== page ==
Amortisation of tangible and intangible assets can be deducted at rates ranging from 2.22% to 20% (the International Financial Reporting Standards (IFRS) apply to the amortisation of assets acquired after December 31, 2016). Depreciation rates can be increased for companies that operate on 16 hour-shifts (25% per each 16 hour-shift). Goodwill cannot be amortised for tax purposes (any goodwill generated since 2017).
Start-up expenses give rise to a tax deduction. Bad debt and interest expenses are generally tax-deductible (conditions apply).
Donations to charities give rise to a tax credit instead of a deduction from the tax base. Fines are not tax-deductible. Expenses incurred abroad for the purpose of earning income in Colombia are deductible up to 15% of the taxpayer's net income.
Most taxes, except for equity and standardisation taxes, are 100% deductible. 50% of the industry and trade tax and its complementary tax can also be deducted (will be credited at 100% as of 2022). 50% of the financial transactions tax can be deducted.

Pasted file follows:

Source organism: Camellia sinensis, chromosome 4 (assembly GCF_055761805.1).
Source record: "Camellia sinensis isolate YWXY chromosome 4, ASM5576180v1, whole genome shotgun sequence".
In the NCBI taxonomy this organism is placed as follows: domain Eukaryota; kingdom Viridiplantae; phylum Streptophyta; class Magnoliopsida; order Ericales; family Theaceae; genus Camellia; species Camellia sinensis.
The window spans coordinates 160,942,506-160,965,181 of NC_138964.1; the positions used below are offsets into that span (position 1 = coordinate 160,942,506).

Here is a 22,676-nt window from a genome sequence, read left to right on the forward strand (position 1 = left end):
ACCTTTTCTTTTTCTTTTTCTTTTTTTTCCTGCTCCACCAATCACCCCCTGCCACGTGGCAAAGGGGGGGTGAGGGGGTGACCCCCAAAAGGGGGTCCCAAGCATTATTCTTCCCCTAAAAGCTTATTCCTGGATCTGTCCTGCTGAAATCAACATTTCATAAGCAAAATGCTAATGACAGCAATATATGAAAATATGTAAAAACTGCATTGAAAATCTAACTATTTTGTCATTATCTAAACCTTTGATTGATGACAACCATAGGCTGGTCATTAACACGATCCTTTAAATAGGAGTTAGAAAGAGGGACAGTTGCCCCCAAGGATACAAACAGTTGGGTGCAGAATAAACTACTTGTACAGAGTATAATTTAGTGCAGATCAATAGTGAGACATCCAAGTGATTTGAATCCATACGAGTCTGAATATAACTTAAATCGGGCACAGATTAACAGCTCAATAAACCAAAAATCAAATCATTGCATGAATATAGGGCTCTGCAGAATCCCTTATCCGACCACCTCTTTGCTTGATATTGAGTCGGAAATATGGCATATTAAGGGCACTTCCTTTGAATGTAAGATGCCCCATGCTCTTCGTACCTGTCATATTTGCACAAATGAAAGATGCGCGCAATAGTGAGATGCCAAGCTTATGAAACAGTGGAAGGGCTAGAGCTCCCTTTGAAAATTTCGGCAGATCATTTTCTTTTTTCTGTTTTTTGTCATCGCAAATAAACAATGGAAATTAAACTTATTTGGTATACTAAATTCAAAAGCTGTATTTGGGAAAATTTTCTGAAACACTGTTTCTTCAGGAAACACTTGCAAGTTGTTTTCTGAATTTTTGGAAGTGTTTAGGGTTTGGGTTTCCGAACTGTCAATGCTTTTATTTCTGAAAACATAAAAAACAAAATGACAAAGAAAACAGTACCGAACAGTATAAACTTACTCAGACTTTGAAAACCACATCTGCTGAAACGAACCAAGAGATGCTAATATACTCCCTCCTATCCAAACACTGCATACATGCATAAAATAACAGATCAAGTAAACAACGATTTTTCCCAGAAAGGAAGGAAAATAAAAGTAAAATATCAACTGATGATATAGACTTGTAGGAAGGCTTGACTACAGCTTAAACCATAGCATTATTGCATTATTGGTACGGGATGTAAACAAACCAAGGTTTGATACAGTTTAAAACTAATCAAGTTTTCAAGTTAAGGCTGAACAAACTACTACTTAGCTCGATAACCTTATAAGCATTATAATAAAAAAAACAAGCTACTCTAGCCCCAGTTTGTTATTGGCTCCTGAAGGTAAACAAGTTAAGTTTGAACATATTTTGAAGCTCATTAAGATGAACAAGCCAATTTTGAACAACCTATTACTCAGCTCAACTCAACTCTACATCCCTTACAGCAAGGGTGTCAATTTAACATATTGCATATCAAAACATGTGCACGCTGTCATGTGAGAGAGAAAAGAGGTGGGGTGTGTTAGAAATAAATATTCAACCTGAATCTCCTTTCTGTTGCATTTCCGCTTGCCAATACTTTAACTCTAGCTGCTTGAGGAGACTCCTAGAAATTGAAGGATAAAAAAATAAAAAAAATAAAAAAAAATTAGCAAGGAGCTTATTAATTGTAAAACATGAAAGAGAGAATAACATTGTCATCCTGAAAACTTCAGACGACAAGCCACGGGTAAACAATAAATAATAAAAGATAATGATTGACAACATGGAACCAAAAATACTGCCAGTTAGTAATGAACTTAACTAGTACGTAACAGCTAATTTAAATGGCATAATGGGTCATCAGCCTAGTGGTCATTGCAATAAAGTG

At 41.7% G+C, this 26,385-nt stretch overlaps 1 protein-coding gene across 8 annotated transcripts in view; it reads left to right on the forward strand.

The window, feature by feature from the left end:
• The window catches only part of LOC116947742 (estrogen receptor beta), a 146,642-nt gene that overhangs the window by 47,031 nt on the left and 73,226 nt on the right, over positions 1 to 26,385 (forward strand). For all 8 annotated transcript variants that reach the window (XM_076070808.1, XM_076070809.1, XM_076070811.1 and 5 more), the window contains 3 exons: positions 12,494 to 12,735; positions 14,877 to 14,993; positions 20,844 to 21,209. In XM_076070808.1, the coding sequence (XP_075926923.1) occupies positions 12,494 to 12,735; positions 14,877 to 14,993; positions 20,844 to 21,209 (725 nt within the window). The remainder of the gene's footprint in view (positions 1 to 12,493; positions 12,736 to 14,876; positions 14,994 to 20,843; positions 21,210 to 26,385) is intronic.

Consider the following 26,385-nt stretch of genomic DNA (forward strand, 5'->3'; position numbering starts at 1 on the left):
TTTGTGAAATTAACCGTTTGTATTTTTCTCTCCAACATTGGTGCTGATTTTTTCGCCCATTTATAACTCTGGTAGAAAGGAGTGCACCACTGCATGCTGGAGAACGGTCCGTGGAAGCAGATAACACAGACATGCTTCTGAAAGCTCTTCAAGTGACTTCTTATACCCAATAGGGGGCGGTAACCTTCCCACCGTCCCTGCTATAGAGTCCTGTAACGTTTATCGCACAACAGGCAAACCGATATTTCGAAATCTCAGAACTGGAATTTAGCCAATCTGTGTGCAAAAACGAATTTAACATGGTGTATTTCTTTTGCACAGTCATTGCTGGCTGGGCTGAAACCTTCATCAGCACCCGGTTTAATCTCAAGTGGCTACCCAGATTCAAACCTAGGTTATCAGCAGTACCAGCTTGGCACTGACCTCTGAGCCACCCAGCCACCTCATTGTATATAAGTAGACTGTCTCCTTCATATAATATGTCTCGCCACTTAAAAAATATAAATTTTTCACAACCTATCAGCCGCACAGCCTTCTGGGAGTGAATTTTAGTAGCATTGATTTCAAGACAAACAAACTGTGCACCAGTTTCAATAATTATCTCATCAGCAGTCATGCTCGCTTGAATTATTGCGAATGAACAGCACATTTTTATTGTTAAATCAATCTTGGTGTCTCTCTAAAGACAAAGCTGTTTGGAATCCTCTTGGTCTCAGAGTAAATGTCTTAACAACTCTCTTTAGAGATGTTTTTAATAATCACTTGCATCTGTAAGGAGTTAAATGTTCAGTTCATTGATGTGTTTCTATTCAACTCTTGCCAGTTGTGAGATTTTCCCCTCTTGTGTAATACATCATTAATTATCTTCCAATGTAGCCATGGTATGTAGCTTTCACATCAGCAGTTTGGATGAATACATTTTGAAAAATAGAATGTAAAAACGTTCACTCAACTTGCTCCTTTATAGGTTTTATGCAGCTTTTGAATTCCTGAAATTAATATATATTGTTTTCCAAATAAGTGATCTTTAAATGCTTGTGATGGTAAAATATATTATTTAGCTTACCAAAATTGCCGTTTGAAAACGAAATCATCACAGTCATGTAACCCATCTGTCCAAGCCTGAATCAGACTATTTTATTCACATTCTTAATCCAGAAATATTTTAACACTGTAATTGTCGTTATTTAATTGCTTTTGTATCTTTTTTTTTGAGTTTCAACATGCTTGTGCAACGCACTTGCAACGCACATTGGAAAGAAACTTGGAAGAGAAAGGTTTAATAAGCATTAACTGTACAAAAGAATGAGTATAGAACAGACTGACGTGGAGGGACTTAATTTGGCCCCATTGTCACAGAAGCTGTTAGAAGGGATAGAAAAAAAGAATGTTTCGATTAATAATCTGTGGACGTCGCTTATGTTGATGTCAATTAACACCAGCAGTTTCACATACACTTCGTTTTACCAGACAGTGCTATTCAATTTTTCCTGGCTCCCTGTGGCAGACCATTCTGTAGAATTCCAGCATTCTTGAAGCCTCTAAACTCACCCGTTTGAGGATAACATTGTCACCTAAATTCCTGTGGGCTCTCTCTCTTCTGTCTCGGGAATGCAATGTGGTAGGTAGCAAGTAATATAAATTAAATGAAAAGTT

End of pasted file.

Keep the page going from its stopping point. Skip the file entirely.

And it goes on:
Further deductions/credits include: 100% of fixed assets acquisition; 25% of the investments made for the control and improvement of the environment (tax credit); 120% of the salary payments made to employees who are under 28 years; 100% of the investments made in certain scientific and/or technological projects or in professional training projects.
Tax losses can be carried forward up to 12 years (for those incurred since 2017, indefinitely for losses incurred before). The carryback of losses is not permitted.
Other Corporate Taxes
Until 2021, businesses were subject to an alternative minimum tax of 0.5% (calculated from the net worth of the business in the year immediately preceding the current fiscal year). Some assets, like holdings in Colombian companies, could be excluded from the calculation of net worth. This tax has been abolished as of 2021.

The equity tax (CREE by its acronym in Spanish) was abolished in 2017; however, base excesses (CREE income less CREE minimum base) from previous years continue to be offset against taxable income.

Employers are subject to a payroll tax of 9% on behalf of their employees that make more than ten minimum monthly wages. Social security contributions amount to 28.5% of the gross salary, with approximately 20.5% being borne by the employer. Employers also need to pay a contribution for professional risks, at rates ranging between 0.522% and 8.7% of the monthly salary.